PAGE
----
Young girls sold off as maids, boys packed off to work as domestic helps, families forced into manual labour: this is the picture of modern slavery in India. Just like 17-year-old Krishna*, who left his home in a UP village for a factory job in the city and ended up as a domestic help in Gurgaon.
Or, Preeti*, 18, forced to work from dawn to midnight in Rohini and made to sleep outside the home. Delhi’s record in this score has been shocking to say the least, with three recent cases of brutal assaults, and even murder, of domestic helps who live a life of terror in educated, well-to-do homes.
Read: Preeti was trafficked to Delhi; 'worked till midnight, slept outdoors'
Last month, Walk Free, an Australia-based human rights group, brought out the Global Slavery Index 2013 and the facts thrown up are shameful for the world, and certainly, for India. Around 30 million people are enslaved worldwide, and half of them are in India. States such as Uttar Pradesh and Bihar are major culprits, with high levels of hereditary forms of debt bondage in rural areas, and of human trafficking.
Modern slavery is the denial of freedom and exploitation for profit or sex, usually through violence, coercion or deception. In terms of prevalence of slavery (as a proportion of population), India ranks fourth, behind Mauritania, Haiti and Pakistan, in that order. ‘Slaves’ could be entire generations of families working in marble quarries or brick kilns to pay off debts; young girls brought from the north-eastern states to serve in brothels in big cities, or boys put to work in sweat shops.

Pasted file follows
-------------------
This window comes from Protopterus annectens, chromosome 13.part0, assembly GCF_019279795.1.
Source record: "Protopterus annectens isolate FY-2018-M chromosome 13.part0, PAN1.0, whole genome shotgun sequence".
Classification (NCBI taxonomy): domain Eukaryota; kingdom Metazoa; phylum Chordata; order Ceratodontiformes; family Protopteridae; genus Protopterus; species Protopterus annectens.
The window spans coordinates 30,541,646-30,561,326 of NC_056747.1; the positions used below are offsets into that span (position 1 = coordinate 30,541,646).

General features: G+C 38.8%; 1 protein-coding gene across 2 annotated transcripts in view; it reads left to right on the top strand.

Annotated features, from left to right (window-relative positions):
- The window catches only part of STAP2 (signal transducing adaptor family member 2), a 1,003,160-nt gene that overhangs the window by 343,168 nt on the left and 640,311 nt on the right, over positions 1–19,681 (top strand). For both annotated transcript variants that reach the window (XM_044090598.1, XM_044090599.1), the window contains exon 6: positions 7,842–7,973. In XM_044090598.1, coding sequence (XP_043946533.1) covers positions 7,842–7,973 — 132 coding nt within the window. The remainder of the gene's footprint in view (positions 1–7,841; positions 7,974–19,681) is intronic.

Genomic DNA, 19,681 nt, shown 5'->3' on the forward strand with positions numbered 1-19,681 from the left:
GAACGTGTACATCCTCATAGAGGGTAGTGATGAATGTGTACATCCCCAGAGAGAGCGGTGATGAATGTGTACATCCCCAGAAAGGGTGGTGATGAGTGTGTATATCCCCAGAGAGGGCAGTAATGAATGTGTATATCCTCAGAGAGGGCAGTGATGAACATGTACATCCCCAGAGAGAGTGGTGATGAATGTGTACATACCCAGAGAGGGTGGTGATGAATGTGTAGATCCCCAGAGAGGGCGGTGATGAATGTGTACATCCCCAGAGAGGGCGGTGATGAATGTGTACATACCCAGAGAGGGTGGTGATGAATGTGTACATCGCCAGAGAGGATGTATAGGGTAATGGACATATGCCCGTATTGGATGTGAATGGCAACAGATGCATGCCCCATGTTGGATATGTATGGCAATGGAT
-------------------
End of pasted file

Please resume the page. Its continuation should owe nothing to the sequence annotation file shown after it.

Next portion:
Three recent instances of torture of domestic helps in Delhi have left many people fumbling for answers. The question — “How can people be treated like slaves in this age?” — certainly begs an answer. The index attempts to provide one. According to the report, “Poverty and India’s caste system are significant contributing factors to its modern slavery problem”.
Despite being banned by the Supreme Court in 2006, child labour continues to be widespread due to weak enforcement. The 2001 Census says India has 12.26 million working children, aged 5-14, with the maximum coming from Uttar Pradesh.
Child and forced marriage, predominantly of trafficked girls, is another grave form of exploitation which, according to the 2013 India Country Assessment Report released by the United Nations Office on Drugs and Crimes (UNODC), is prevalent mainly in Haryana, Punjab and Uttar Pradesh. “With skewed sex ratios it is impossible to find a bride for each man, and ‘importing a bride’ has become the only solution,” said the UNODC report. Punjab (893 females per 1000 males) and Haryana (877 females per 1000 males) have the lowest sex ratios in the country.
Ruchira Gupta, president, Apne Aap Women Worldwide, an NGO that fights sex trafficking, is not surprised by the data. “South Asia is the epicentre of bonded labourers and slaves. But the issue does not get priority because its victims are considered disposable,” she said. The need for stricter laws, be it to prosecute abusive employers or punish traffickers is the need of the hour.
*Names have been changed to protect the identity of those underage